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  #2301  
Old 07-21-2013, 06:55 PM
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you know they would nickname her to separate her from her aunt and grandad so she would be one of those.
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  #2302  
Old 07-21-2013, 07:15 PM
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Phillippe in Belgium, Phillipa in the UK, July would be declared the month of Phillips. :))
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  #2303  
Old 07-21-2013, 07:18 PM
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and spain, sort of. it's a good strong name and 'friend of horses' ...what could be more fitting for a little Windsor?
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  #2304  
Old 07-21-2013, 07:20 PM
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Originally Posted by Countessmeout View Post

There have been Philippa's in the BRF. And if we are going to rule out names that weren't originally British royal names, Albert and Victoria will have to be axed from the top of the list.

Philippa of Hainnault- wife of Edward III
Philippa Plantaganent- Edward III's granddaughter by his son Lionel. She is the grandmother of Anne Mortimer, who in turn was grandother of Edward IV and Richard III.
Philippa of Lancaster-daughter of John Gaunt

Philip is Greek, not German, means horse lover.
Thank you for pointing out the Philippas - I stand corrected.

It's not very common for new names to be introduced to the BRF in the heir apparent, which this baby is (or... The heir apparent of the heir apparent to the heir apparent). Victoria was never the heir apparent, and her introduction of Albert to the common royal names was nothing short of an obsession with her husband and a fair bit of narcissism on her part.

What is far more common in the BRF is that a non-BRF name is given to someone who isn't in the direct line of succession and isn't expected to ever become monarch, and then circumstances change and he/she does become monarch. That's how Victoria got into the BRF. Look at the Queen - she had two children born in succession and given BRF names, then had a second son and gave him the name of a non-BRF.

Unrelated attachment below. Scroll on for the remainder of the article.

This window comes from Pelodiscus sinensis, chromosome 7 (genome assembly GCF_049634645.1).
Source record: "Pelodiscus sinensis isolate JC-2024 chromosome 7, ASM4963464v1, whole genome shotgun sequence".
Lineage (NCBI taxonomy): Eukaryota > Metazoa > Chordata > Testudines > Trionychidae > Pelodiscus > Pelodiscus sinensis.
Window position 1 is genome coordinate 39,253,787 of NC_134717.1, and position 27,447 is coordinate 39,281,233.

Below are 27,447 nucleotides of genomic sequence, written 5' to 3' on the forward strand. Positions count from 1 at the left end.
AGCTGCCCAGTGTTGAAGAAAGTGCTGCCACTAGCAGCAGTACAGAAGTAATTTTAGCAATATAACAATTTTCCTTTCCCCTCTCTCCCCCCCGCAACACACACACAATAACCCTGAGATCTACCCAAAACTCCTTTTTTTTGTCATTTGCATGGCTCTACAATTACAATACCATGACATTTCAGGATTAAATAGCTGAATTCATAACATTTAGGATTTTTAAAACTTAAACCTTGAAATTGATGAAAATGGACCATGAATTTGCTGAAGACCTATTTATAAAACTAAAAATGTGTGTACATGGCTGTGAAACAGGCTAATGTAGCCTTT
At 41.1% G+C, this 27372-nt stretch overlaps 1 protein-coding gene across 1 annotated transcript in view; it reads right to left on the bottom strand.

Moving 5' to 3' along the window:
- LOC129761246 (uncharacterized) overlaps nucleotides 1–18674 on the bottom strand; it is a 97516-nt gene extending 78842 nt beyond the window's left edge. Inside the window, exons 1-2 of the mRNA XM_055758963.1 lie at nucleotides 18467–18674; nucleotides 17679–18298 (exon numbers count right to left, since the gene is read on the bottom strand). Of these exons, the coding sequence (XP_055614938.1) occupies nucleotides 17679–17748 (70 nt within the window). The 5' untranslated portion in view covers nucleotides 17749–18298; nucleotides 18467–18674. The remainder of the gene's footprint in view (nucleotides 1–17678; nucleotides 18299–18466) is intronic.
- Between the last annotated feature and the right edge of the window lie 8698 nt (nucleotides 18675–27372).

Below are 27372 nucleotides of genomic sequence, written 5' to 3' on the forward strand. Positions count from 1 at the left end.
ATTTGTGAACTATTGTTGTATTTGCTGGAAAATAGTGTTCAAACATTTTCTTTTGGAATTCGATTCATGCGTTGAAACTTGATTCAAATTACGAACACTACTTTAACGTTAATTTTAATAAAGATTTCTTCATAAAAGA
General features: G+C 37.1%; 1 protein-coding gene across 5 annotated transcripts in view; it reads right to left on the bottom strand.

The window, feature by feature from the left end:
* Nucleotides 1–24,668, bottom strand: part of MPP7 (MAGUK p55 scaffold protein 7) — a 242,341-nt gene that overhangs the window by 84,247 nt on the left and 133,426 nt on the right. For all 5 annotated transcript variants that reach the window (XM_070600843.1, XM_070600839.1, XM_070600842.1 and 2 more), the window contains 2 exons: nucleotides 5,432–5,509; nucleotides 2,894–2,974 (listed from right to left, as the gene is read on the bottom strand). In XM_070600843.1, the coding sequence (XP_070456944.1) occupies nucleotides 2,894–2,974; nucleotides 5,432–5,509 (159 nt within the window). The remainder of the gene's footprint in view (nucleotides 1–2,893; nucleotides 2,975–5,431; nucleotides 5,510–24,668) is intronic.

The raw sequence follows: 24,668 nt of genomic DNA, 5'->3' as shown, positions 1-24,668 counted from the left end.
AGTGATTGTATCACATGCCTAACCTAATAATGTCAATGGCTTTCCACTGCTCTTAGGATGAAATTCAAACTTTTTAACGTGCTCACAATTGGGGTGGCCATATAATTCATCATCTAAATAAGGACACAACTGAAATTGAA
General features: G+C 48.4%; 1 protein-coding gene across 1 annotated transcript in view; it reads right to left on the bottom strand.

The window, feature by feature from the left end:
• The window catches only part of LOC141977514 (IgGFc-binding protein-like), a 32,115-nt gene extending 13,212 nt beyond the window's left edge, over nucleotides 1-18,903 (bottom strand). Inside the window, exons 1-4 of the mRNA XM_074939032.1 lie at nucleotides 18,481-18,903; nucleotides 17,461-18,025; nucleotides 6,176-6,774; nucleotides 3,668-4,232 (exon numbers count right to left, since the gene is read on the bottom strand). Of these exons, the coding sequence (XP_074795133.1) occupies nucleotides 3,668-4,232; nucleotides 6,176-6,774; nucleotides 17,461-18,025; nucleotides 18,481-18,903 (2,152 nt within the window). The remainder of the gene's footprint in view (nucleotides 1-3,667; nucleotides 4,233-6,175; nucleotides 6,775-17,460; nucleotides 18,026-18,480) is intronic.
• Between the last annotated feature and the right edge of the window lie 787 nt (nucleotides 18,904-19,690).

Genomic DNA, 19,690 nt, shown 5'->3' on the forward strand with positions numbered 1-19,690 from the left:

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  #2305  
Old 07-21-2013, 07:21 PM
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Oh, yes, I forgot about Spain, how could I? The media will have a ball distinguishing between them royals when broadcasting news.
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  #2306  
Old 07-21-2013, 07:32 PM
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to be honest, in America the British RF is the only one the vast majority know or care about other than the occasional Princess Grace fan- including the media. the Swedish chef might as well be heir to the Swedish throne and lets not even talk about the Netherlands...
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  #2307  
Old 07-21-2013, 07:54 PM
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Thank you for pointing out the Philippas - I stand corrected.

It's not very common for new names to be introduced to the BRF in the heir apparent, which this baby is (or... The heir apparent of the heir apparent to the heir apparent). Victoria was never the heir apparent, and her introduction of Albert to the common royal names was nothing short of an obsession with her husband and a fair bit of narcissism on her part.

What is far more common in the BRF is that a non-BRF name is given to someone who isn't in the direct line of succession and isn't expected to ever become monarch, and then circumstances change and he/she does become monarch. That's how Victoria got into the BRF. Look at the Queen - she had two children born in succession and given BRF names, then had a second son and gave him the name of a non-BRF.
Victoria may not have been heir apparent, but they knew there was a high chance she would be queen. Charlotte was dead, and there was a rush of the remaining unmarried brothers, to marry and have a legitamite child. It was why a number of names for Victoria were vetoed, and her first name was Alexandrina. The Prince Regent didn't think certain names were quite suitable for the possible queen.
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  #2308  
Old 07-21-2013, 07:55 PM
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Originally Posted by amaryllus View Post